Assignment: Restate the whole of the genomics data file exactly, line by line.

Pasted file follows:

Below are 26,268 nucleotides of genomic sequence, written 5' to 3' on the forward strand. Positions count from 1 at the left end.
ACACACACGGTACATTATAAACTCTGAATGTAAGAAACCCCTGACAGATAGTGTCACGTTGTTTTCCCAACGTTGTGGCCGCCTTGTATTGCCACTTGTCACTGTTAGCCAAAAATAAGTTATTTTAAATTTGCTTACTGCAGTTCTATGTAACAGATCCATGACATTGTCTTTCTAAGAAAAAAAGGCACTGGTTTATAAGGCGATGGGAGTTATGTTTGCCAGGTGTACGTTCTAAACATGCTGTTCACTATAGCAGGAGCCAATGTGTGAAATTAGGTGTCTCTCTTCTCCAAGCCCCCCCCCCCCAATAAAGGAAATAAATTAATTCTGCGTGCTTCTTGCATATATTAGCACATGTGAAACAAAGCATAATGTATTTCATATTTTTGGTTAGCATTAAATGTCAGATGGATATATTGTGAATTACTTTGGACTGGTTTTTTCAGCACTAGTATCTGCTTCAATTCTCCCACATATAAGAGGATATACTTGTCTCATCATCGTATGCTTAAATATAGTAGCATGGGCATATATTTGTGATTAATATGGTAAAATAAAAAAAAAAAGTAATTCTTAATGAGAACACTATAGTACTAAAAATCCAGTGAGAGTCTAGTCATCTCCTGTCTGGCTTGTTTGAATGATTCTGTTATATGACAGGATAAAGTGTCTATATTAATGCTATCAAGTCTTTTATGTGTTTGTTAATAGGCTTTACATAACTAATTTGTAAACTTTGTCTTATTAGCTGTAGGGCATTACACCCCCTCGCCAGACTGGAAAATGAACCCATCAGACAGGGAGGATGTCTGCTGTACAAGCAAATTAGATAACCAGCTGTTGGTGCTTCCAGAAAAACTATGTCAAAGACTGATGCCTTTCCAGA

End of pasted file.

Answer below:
Below are 26,268 nucleotides of genomic sequence, written 5' to 3' on the forward strand. Positions count from 1 at the left end.
ACACACACGGTACATTATAAACTCTGAATGTAAGAAACCCCTGACAGATAGTGTCACGTTGTTTTCCCAACGTTGTGGCCGCCTTGTATTGCCACTTGTCACTGTTAGCCAAAAATAAGTTATTTTAAATTTGCTTACTGCAGTTCTATGTAACAGATCCATGACATTGTCTTTCTAAGAAAAAAAGGCACTGGTTTATAAGGCGATGGGAGTTATGTTTGCCAGGTGTACGTTCTAAACATGCTGTTCACTATAGCAGGAGCCAATGTGTGAAATTAGGTGTCTCTCTTCTCCAAGCCCCCCCCCCCCAATAAAGGAAATAAATTAATTCTGCGTGCTTCTTGCATATATTAGCACATGTGAAACAAAGCATAATGTATTTCATATTTTTGGTTAGCATTAAATGTCAGATGGATATATTGTGAATTACTTTGGACTGGTTTTTTCAGCACTAGTATCTGCTTCAATTCTCCCACATATAAGAGGATATACTTGTCTCATCATCGTATGCTTAAATATAGTAGCATGGGCATATATTTGTGATTAATATGGTAAAATAAAAAAAAAAAGTAATTCTTAATGAGAACACTATAGTACTAAAAATCCAGTGAGAGTCTAGTCATCTCCTGTCTGGCTTGTTTGAATGATTCTGTTATATGACAGGATAAAGTGTCTATATTAATGCTATCAAGTCTTTTATGTGTTTGTTAATAGGCTTTACATAACTAATTTGTAAACTTTGTCTTATTAGCTGTAGGGCATTACACCCCCTCGCCAGACTGGAAAATGAACCCATCAGACAGGGAGGATGTCTGCTGTACAAGCAAATTAGATAACCAGCTGTTGGTGCTTCCAGAAAAACTATGTCAAAGACTGATGCCTTTCCAGA